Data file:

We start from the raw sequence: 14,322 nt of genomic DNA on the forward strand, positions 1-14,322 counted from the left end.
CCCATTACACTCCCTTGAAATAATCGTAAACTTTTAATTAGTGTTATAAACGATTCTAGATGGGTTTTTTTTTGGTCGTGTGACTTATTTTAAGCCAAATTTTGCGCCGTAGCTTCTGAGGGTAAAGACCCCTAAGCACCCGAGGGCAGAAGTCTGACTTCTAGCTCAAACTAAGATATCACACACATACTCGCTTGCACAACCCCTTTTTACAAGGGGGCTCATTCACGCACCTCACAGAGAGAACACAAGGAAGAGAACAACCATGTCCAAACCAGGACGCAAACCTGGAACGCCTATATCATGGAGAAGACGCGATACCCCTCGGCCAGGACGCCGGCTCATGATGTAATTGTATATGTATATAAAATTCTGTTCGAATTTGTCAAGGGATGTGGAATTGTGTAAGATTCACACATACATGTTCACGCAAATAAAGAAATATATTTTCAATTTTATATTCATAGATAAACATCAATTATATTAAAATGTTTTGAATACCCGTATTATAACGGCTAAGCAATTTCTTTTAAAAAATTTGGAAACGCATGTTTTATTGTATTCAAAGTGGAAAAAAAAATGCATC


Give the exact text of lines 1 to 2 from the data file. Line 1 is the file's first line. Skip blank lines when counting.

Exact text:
We start from the raw sequence: 14,322 nt of genomic DNA on the forward strand, positions 1-14,322 counted from the left end.
CCCATTACACTCCCTTGAAATAATCGTAAACTTTTAATTAGTGTTATAAACGATTCTAGATGGGTTTTTTTTTGGTCGTGTGACTTATTTTAAGCCAAATTTTGCGCCGTAGCTTCTGAGGGTAAAGACCCCTAAGCACCCGAGGGCAGAAGTCTGACTTCTAGCTCAAACTAAGATATCACACACATACTCGCTTGCACAACCCCTTTTTACAAGGGGGCTCATTCACGCACCTCACAGAGAGAACACAAGGAAGAGAACAACCATGTCCAAACCAGGACGCAAACCTGGAACGCCTATATCATGGAGAAGACGCGATACCCCTCGGCCAGGACGCCGGCTCATGATGTAATTGTATATGTATATAAAATTCTGTTCGAATTTGTCAAGGGATGTGGAATTGTGTAAGATTCACACATACATGTTCACGCAAATAAAGAAATATATTTTCAATTTTATATTCATAGATAAACATCAATTATATTAAAATGTTTTGAATACCCGTATTATAACGGCTAAGCAATTTCTTTTAAAAAATTTGGAAACGCATGTTTTATTGTATTCAAAGTGGAAAAAAAAATGCATC